Virtua Tennis is no stranger to PlayStation platform launches. An iteration of SEGA’s arcade sports series accompanied the release of Sony’s previous handheld, as well as the PS3. But while Virtua Tennis 4: World Tour Edition isn't a new entry into the franchise – it’s derived from last spring’s PS3 release – it’s a title that’s perfectly suited to handheld play, and is a banner example of how publishers should handle console to handheld ports.
Virtua Tennis 4 works so well in a portable format because of its accessibility. SEGA’s series concisely truncates three hour tennis slogs into two minute distractions, and that brevity is part of the series’ prolonged appeal. Sure, the franchise still heavily favours netplay – opt to stick to the baseline and you’ll be caught in endless rallies – but the formula is fun despite its faults, and is a perfect pick up for tennis newcomers.
Virtua Tennis 4: World Tour Edition isn't a direct port either. The slick minimalistic presentation remains, but paves the way to a number of new modes and options — many of which take advantage of the PS Vita’s innovative range of input mechanics. SEGA finds appropriate uses for almost all of the PS Vita’s unique features, with the rear touch panel being the only noticeable exception.
One of the headline new features is the game’s expanded character creation suite. Like Reality Fighters, you can snap a photograph of your mug using the PS Vita’s front facing camera and use it to create an uncanny character likeness. The feature’s nowhere near as slick as in Sony's effort, but fiddle with sliders and you’ll get the job done. The biggest challenge is matching your skin tone to the prescribed skin colours: fail to get it right and your created character ends up looking like a polygonal model with a photographic skin graft, but there are enough options to fine-tune things. It’s a shame SEGA couldn’t streamline the process, but after around 20 minutes fiddling we managed to create a character that roughly resembled our real life appearance.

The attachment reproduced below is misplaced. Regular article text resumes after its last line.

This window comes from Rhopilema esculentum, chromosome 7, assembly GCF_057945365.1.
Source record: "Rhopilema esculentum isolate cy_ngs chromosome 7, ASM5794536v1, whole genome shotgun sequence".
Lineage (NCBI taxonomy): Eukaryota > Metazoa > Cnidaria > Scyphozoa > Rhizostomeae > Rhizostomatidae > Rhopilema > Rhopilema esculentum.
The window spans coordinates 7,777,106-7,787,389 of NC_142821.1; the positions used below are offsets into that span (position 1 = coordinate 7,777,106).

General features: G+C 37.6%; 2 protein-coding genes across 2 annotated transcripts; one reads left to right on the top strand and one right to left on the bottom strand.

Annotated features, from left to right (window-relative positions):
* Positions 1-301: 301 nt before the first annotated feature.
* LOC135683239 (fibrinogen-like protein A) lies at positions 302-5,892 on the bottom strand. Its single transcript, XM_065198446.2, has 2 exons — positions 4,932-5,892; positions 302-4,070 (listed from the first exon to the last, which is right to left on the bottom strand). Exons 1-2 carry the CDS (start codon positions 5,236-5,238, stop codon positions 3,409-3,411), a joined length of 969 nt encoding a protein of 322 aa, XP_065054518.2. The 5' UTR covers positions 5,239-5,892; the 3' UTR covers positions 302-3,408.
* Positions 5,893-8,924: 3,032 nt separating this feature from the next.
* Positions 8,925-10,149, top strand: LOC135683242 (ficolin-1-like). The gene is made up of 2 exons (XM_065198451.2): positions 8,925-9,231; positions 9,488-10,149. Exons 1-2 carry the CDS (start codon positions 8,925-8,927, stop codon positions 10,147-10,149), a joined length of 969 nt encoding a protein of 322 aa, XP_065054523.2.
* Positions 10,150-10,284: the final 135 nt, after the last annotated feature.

While the inclusion of the photography mechanic is nice, it’s a shame that the rest of the character creation suite is still so weak. Hairstyles are unbelievably limited, making your hard work with the photography element feel a bit worthless, and the inability to record your own shot soundbites using the PS Vita’s microphone feels like a missed opportunity.
Clothing and accessories is one area where the character creation component excels though, with a ridiculous roster of shirts, headgear and fancy dress items up for grabs as you progress through the game. One neat addition to this PS Vita version is the ability to download other “real” players into your game. As you progress through the World Tour mode, you’ll encounter the created characters of other VT4 players on your travels. It’s a way to keep you connected to the rest of the Virtua Tennis community without specifically needing to play online (it works over 3G), and it also encourages you to kit out your player with the very best clobber as the lure of your character being downloaded into another player’s campaign dictates your style decisions.
The World Tour mode is largely the same, but has seen a selection of positive tweaks over the PS3 release. The campaign mode still has a board game feel to it, as you collect travel tokens to progress across continents packed with different events, from tournaments and exhibition matches to shops and hazards. It’s a really well realised mode that manages to add an addictive twist to the often dry sports campaign formula.